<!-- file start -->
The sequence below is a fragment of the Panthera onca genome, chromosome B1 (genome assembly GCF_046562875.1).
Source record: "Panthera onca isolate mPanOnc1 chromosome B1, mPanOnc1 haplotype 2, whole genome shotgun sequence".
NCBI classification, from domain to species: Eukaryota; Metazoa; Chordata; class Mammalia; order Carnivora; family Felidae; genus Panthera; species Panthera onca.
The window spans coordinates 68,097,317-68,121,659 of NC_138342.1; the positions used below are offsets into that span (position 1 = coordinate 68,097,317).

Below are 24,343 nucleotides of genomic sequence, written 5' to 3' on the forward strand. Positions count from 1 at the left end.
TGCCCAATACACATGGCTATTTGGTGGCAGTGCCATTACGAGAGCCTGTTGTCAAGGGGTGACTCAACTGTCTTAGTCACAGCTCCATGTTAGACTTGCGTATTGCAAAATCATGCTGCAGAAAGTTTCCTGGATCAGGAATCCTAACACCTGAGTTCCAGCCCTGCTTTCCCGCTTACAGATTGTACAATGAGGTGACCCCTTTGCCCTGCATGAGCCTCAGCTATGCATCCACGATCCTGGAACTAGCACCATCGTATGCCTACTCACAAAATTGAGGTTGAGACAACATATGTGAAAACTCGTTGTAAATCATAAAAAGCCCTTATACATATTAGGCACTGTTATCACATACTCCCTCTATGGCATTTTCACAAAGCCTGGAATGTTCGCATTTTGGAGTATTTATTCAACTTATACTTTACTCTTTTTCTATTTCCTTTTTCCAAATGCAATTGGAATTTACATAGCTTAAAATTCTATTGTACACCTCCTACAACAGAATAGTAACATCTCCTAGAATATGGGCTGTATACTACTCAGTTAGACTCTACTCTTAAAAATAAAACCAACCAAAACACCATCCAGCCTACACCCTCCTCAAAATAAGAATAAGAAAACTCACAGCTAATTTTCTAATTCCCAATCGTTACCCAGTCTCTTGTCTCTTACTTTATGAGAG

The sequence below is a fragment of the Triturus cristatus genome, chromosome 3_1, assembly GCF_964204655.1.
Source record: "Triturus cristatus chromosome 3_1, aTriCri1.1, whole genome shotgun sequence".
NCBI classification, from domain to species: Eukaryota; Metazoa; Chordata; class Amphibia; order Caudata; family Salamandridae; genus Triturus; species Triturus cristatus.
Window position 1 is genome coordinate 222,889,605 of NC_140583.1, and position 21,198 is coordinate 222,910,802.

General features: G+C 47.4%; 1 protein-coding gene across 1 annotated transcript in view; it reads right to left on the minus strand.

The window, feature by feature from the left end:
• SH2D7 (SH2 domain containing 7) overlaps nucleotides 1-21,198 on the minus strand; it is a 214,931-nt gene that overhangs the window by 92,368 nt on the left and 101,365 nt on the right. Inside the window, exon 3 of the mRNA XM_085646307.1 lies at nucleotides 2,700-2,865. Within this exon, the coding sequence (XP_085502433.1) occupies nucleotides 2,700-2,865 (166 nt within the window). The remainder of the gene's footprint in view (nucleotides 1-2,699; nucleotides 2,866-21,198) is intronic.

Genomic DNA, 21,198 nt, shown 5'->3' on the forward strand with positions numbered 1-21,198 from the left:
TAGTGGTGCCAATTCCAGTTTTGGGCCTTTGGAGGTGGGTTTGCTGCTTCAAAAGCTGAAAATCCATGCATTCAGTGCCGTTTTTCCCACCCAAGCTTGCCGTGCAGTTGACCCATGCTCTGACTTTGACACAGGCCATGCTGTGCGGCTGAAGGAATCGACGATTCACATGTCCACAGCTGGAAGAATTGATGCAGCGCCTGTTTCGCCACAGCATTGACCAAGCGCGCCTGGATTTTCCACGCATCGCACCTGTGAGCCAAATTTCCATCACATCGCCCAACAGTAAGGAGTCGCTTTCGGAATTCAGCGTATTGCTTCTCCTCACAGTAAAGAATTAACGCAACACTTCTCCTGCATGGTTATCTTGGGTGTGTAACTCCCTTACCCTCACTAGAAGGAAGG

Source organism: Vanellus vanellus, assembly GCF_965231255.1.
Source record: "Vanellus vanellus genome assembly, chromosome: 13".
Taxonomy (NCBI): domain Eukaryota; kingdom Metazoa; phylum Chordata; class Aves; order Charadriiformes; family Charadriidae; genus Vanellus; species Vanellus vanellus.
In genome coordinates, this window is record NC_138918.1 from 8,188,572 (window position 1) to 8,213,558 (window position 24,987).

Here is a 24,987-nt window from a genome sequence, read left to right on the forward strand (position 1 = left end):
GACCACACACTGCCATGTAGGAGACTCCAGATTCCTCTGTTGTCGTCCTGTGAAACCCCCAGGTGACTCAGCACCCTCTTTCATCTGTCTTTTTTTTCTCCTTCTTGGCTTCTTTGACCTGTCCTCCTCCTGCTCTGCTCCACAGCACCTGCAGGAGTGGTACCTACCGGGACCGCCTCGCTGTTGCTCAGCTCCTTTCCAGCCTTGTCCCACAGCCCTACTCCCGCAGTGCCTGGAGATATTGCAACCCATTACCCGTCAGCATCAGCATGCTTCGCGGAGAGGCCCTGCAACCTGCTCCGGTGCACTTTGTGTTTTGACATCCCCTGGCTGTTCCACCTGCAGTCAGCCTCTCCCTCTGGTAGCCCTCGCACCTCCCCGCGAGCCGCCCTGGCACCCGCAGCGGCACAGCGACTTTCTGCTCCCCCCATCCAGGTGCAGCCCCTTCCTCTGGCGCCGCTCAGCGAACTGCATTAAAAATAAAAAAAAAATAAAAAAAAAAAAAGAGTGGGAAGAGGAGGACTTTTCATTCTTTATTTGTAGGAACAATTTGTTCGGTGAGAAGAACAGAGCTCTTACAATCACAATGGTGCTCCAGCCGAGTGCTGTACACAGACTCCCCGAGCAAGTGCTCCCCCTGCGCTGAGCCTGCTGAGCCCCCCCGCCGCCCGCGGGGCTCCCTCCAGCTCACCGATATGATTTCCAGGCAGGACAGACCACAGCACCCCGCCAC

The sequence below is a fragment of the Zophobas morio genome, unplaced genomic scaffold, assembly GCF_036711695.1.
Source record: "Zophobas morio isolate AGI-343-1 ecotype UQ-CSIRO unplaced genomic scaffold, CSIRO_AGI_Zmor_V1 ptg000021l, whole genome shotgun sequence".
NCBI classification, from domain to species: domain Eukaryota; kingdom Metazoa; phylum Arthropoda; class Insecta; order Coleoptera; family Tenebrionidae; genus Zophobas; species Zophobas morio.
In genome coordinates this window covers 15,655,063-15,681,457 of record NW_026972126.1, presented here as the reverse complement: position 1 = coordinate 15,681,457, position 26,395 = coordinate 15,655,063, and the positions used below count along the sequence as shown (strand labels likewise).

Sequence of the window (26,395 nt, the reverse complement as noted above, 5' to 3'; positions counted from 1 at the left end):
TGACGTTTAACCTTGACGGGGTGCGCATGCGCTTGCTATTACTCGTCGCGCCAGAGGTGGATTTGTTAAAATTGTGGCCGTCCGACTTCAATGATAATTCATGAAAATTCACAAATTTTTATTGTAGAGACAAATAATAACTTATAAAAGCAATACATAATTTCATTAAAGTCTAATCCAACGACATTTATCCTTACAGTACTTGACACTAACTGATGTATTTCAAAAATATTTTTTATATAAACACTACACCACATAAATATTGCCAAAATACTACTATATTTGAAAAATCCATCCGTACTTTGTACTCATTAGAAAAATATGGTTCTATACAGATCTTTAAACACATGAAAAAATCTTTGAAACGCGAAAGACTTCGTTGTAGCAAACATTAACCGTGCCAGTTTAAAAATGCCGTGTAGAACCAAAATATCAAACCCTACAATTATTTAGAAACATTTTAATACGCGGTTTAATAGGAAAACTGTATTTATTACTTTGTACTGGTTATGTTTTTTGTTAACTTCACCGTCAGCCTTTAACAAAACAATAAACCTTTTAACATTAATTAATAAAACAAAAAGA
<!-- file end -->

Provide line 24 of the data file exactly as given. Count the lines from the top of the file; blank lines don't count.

NCBI classification, from domain to species: domain Eukaryota; kingdom Metazoa; phylum Arthropoda; class Insecta; order Coleoptera; family Tenebrionidae; genus Zophobas; species Zophobas morio.